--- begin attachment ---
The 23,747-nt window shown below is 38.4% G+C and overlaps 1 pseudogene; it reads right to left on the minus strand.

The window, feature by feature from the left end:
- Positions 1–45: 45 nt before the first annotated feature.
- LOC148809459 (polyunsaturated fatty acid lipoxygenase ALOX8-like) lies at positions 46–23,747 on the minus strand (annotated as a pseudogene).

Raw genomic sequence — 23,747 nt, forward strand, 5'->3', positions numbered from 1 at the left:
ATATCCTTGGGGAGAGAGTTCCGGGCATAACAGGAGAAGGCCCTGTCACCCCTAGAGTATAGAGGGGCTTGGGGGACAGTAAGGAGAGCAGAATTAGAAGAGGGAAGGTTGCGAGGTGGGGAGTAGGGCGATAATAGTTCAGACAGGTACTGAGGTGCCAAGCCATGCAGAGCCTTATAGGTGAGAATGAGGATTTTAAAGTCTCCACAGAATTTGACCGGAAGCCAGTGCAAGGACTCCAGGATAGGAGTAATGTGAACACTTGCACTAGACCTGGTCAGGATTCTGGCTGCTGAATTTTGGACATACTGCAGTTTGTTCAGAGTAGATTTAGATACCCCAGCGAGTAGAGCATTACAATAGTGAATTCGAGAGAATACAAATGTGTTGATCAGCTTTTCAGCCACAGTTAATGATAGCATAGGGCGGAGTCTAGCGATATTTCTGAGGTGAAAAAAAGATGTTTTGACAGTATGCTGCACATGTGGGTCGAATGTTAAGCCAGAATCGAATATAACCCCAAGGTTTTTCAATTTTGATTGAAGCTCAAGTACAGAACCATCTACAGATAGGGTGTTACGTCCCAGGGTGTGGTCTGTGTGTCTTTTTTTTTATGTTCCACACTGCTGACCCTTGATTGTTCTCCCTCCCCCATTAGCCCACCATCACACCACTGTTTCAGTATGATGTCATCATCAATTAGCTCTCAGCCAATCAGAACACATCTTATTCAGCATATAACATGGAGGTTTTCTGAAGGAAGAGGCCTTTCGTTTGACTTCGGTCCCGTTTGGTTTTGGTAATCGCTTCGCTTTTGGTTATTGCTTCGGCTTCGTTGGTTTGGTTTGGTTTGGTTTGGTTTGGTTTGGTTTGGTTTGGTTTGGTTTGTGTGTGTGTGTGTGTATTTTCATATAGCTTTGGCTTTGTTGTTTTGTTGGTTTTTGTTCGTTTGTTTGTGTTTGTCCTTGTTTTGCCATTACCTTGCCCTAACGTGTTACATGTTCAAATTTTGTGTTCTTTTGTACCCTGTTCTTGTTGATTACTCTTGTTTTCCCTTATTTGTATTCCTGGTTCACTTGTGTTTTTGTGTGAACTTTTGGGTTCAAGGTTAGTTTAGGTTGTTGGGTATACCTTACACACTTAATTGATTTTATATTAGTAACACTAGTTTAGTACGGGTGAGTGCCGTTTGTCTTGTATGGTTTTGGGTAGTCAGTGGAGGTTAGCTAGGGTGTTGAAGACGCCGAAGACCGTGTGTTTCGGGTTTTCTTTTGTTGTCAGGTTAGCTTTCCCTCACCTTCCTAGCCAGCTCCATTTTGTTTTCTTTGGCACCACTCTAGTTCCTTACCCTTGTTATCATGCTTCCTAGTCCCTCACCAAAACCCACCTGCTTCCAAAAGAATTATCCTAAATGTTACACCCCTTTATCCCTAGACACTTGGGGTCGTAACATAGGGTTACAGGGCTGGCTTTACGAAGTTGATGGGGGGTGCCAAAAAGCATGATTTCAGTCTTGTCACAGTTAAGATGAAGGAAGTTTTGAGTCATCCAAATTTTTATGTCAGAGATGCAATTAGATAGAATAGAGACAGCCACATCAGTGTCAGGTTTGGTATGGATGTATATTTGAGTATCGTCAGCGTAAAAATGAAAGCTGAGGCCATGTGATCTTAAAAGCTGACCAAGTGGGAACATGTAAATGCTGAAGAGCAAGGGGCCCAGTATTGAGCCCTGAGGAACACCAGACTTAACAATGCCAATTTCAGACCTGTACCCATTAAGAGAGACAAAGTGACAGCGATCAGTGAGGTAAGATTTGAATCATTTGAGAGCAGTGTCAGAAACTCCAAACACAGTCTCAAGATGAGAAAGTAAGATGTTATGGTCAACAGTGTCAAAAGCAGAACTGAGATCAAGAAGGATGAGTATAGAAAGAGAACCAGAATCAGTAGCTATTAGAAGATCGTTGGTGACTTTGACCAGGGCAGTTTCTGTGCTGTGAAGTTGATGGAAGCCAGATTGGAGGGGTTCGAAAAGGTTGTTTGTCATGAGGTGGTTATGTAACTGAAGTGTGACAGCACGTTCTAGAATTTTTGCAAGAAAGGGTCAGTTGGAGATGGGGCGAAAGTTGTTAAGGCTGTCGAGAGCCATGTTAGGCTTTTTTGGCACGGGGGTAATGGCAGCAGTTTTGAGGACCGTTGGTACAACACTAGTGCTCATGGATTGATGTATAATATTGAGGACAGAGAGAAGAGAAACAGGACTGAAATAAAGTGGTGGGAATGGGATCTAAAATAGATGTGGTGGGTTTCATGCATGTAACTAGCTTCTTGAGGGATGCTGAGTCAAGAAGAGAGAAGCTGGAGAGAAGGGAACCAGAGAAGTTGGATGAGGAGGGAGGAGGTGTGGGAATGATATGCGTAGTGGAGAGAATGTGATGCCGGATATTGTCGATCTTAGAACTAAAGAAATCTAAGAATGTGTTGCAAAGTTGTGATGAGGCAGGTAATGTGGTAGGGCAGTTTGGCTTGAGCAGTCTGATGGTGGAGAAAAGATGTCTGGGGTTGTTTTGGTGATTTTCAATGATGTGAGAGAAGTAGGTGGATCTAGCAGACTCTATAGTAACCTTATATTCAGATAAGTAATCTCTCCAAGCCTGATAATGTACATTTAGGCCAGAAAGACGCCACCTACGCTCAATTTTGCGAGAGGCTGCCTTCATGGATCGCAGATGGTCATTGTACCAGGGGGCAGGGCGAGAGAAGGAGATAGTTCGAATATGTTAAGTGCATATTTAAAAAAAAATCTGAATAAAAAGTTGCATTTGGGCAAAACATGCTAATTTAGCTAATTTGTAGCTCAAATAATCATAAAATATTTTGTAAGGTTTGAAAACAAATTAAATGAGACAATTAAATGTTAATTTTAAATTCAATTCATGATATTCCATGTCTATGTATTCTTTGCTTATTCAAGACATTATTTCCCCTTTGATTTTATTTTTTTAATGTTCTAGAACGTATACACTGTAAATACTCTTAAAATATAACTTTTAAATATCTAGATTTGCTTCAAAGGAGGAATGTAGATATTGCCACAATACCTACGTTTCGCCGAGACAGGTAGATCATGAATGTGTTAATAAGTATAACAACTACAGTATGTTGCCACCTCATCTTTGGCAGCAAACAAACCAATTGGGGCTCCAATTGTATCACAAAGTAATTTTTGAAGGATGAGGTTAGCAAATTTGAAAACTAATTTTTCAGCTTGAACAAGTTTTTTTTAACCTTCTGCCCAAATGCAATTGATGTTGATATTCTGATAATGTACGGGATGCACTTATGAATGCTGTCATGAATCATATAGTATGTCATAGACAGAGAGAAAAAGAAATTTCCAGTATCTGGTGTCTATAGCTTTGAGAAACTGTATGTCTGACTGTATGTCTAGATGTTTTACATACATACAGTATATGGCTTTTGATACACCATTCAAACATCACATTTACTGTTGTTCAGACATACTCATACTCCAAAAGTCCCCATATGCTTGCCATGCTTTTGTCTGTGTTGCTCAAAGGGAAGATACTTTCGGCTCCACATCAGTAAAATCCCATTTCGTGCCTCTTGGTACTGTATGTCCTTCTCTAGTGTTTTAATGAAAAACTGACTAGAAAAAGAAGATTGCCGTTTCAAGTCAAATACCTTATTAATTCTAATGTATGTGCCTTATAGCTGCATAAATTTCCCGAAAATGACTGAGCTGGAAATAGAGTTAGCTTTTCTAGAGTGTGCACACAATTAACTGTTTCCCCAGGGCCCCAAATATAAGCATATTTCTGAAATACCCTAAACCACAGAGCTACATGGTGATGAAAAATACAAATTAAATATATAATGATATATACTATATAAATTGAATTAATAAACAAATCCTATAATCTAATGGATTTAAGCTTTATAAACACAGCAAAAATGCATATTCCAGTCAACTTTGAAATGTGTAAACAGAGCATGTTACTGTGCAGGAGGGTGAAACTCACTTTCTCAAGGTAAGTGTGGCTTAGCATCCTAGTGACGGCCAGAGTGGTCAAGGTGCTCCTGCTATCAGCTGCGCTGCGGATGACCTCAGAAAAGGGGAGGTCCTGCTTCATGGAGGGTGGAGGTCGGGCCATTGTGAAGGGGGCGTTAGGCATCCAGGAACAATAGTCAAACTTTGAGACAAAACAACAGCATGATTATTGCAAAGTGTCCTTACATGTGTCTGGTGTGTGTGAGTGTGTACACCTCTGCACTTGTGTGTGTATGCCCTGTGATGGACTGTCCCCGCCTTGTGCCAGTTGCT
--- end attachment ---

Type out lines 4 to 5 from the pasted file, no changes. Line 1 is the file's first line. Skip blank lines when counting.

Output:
- LOC148809459 (polyunsaturated fatty acid lipoxygenase ALOX8-like) lies at positions 46–23,747 on the minus strand (annotated as a pseudogene).

Raw genomic sequence — 23,747 nt, forward strand, 5'->3', positions numbered from 1 at the left: